At least partly due to the 2003 Prostitution Reform Act which decriminalised prostitution, sex workers in New Zealand reported significantly lower percentages of workplace violence than seen in other countries. While this is heartening, violence is certainly still a problem in this country. A survey conducted in 2006 by the New Zealand Association of Economists looked at the experiences of sex workers over the previous 12 months and comprised 730 respondents across Auckland, Wellington, and Christchurch. They found that 16% of respondents had experienced violence, 23% reported theft, and 20% had received threats from clients. In comparison to the rest of the world these statistics are encouraging. However, the only acceptable percentage in any of these categories is 0%.
Decriminalisation of the sex industry has been a great step towards affording its practitioners a degree of safety, and we can but hope that those countries where prostitution and its associated practices are still outlawed will follow suit. For this to happen we need the people in the industry to be recognised for what they are: human beings, and that their work (regardless of whether their involvement in it is by choice or necessity) does not mean they are worth less than anyone else.
Beyond that, we must reject the common premise that the value of a woman is based solely on her sexual purity. As a society we must be able to accept that each and every woman has the right to take control of her own sexuality, and if she chooses to participate in sex work, she maintains the same level of value as if she chooses not to. A woman’s value is inherent, because she is a human being. It should not be based on enforced societal standards that sexually repress women. Women in the industry who are being assaulted, exploited, raped, and murdered do not deserve to be treated that way. The circumstances that led them to that point should be irrelevant, and the rage and disgust that is usually directed at the victim should instead be focused directly at the despicable abusers. Only once we fully realise this can we move forward and work to fully protect the physical and mental wellbeing of these women. That’s what they deserve.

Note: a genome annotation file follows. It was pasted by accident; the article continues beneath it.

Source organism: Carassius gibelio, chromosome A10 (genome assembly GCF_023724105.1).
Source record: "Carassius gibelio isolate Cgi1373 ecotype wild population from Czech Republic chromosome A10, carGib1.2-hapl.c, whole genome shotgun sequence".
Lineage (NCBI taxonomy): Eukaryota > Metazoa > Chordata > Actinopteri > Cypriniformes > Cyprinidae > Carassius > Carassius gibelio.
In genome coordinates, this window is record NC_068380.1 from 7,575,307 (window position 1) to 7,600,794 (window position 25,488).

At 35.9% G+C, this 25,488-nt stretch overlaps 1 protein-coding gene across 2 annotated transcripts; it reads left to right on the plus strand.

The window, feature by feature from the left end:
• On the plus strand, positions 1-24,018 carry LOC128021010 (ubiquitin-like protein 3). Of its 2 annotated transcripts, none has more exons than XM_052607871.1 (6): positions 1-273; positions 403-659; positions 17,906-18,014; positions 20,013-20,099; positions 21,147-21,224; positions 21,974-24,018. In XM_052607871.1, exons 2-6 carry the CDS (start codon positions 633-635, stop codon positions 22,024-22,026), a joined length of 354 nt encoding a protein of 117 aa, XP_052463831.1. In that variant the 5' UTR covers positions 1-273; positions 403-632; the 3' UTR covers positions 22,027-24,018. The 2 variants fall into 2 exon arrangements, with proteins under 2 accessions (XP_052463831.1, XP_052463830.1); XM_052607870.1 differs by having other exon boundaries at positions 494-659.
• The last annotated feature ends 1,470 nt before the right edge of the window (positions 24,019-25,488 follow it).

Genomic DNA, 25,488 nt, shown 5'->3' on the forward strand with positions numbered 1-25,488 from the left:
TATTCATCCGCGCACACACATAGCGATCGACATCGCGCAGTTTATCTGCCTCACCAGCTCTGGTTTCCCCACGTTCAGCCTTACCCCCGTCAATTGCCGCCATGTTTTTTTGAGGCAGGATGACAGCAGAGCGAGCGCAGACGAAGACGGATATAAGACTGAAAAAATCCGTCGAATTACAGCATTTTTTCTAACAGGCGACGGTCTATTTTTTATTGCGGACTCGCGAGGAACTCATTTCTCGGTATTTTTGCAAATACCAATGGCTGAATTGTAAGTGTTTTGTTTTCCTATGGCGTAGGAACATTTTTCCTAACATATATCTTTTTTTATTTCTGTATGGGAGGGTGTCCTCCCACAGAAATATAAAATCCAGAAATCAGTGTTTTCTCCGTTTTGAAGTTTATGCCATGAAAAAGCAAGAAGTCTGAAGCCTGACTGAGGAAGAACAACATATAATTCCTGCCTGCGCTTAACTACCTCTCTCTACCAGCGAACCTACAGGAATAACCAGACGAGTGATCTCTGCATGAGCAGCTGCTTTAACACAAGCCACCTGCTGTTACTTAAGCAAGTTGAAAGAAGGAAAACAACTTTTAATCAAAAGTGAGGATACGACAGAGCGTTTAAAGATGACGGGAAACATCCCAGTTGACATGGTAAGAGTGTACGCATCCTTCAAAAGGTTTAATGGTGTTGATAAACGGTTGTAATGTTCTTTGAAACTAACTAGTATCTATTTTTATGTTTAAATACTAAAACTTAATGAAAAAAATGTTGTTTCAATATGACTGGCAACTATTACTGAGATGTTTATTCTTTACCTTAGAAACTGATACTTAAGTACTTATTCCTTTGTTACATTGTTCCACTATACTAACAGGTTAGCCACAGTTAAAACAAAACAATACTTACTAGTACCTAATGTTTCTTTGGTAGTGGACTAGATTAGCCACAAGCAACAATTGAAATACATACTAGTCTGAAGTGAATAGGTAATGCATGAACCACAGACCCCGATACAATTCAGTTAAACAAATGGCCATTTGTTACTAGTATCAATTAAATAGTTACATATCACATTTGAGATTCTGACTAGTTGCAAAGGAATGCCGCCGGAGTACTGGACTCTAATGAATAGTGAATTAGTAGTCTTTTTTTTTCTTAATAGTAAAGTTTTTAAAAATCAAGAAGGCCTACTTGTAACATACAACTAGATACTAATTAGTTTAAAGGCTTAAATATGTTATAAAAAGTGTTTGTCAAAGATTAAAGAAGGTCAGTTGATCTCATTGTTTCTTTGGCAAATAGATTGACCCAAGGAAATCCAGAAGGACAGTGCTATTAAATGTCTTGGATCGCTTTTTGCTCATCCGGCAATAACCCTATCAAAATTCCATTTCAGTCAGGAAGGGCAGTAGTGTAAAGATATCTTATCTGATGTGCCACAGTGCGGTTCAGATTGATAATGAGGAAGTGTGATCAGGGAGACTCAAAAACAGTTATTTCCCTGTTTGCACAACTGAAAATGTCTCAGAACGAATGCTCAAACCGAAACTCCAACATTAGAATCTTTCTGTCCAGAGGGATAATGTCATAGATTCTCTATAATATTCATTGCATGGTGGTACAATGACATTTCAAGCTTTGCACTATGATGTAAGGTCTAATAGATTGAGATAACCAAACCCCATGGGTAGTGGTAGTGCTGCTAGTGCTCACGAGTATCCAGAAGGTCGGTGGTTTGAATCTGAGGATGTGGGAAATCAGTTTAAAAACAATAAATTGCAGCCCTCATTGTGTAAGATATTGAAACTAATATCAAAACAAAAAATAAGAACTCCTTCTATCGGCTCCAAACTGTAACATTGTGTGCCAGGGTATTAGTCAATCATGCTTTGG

So, gentlemen, if you ever meet a woman who tells you she’s a pole dancer, do yourself a favour and don’t say something absurd like “Wanna dance on my pole?” We’ve heard it all before, and I can guarantee that we are not pole dancers to make you desire us. It’s this sort of assumption that can lead to men harbouring feelings of entitlement over a woman’s body, and thereafter spurring them to violence when they don’t get what they want. We dance for our own enjoyment, for the fitness, for financial freedom, for the confidence it gives us, and myriad other reasons besides.
Not for you.
 John J. Potterat, Devon D. Brewer, Stephen Q. Muth, Richard B. Rothenberg, Donald E. Woodhouse, John B. Muth, Heather K. Stites, Stuart Brody, Mortality in a Long-term Open Cohort of Prostitute Women, American Journal of Epidemiology, Volume 159, Issue 8, 15 April 2004, Pages 778–785, https://doi.org/10.1093/aje/kwh110
 Lowman, J. & Fraser, L. (1994) Violence against persons who prostitute: The experience in British Columbia. Available at http://publications.gc.ca/collections/collection_2014/jus/J3-7-1996-14-eng.pdf
 Church, Stephanie; Henderson, Marion; Barnard, Marina; Hart, Graham (2001-03-03). “Violence by clients towards female prostitutes in different work settings: questionnaire survey”. BMJ. 322 (7285): 524–525. doi:10.1136/bmj.322.7285.524. ISSN0959-8138. PMC26557. PMID11230067.